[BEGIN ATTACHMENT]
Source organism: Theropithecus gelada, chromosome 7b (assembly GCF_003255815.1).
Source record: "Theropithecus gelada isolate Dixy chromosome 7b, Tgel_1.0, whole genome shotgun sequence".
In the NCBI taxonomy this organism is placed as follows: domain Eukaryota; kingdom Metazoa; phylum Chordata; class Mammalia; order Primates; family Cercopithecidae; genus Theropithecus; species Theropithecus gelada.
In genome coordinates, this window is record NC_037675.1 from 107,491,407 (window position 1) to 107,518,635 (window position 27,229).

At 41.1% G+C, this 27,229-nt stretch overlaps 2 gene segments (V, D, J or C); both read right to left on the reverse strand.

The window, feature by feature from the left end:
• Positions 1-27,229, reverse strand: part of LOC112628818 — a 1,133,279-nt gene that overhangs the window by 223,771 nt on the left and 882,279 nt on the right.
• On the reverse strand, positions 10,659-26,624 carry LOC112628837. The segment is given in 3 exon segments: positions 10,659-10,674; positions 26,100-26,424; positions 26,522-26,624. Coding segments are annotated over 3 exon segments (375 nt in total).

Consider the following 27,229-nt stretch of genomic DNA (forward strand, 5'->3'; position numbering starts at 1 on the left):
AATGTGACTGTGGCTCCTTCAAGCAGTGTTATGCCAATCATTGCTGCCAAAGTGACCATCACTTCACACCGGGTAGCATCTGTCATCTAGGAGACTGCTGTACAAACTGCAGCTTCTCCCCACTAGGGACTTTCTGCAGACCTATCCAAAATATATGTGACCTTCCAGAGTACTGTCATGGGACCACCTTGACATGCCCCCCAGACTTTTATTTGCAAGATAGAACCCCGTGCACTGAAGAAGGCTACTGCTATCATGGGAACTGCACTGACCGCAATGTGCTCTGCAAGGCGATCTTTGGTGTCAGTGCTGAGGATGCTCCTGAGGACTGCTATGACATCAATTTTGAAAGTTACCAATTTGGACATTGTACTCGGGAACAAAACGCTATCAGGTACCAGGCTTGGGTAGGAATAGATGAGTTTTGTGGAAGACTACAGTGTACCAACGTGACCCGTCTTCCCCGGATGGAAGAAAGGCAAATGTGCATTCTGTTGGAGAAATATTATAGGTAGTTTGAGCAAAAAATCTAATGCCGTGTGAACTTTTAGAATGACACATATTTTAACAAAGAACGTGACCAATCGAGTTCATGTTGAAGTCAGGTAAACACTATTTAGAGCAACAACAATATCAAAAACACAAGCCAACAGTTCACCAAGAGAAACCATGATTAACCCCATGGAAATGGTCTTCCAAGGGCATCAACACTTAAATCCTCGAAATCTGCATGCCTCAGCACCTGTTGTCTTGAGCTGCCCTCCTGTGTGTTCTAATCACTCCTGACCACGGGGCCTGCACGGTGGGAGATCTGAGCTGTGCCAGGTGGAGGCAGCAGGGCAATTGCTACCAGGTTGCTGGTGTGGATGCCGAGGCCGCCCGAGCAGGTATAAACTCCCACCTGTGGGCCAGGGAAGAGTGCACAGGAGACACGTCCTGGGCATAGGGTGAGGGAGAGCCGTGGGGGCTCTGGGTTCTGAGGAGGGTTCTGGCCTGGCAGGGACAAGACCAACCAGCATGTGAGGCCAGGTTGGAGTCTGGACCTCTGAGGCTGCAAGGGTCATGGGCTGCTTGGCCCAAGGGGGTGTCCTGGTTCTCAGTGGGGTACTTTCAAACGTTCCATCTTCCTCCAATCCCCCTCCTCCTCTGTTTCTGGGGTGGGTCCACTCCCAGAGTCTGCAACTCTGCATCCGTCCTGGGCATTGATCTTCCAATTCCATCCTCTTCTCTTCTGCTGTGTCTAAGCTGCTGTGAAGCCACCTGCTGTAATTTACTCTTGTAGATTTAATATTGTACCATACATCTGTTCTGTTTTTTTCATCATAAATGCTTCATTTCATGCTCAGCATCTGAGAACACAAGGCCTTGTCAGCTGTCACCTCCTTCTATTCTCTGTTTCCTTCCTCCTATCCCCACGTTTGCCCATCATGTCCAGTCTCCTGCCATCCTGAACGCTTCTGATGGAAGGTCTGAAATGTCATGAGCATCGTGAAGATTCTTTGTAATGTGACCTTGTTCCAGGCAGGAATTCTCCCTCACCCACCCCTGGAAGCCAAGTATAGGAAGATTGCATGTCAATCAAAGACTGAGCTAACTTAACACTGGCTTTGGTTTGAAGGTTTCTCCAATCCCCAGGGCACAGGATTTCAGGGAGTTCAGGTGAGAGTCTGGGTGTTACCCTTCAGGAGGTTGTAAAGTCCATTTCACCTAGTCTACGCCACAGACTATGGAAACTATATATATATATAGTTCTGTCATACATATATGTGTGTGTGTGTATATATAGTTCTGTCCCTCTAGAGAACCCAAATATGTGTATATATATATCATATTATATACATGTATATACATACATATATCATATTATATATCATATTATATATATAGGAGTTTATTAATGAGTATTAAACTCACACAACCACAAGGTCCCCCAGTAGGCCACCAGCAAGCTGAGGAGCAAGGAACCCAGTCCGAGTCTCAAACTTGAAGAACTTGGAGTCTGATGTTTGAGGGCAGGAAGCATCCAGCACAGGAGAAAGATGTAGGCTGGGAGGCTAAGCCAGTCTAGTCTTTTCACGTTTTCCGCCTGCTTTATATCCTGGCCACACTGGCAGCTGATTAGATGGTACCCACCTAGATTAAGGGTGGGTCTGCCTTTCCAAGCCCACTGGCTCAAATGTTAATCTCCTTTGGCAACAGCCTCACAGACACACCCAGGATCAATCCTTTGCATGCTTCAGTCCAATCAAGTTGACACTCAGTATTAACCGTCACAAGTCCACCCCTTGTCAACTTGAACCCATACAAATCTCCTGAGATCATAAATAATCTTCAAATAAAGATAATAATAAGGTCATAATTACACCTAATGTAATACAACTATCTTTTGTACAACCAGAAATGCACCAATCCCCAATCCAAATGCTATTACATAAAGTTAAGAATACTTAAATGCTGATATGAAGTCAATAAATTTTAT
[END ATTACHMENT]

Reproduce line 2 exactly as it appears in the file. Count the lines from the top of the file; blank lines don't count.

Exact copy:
Source record: "Theropithecus gelada isolate Dixy chromosome 7b, Tgel_1.0, whole genome shotgun sequence".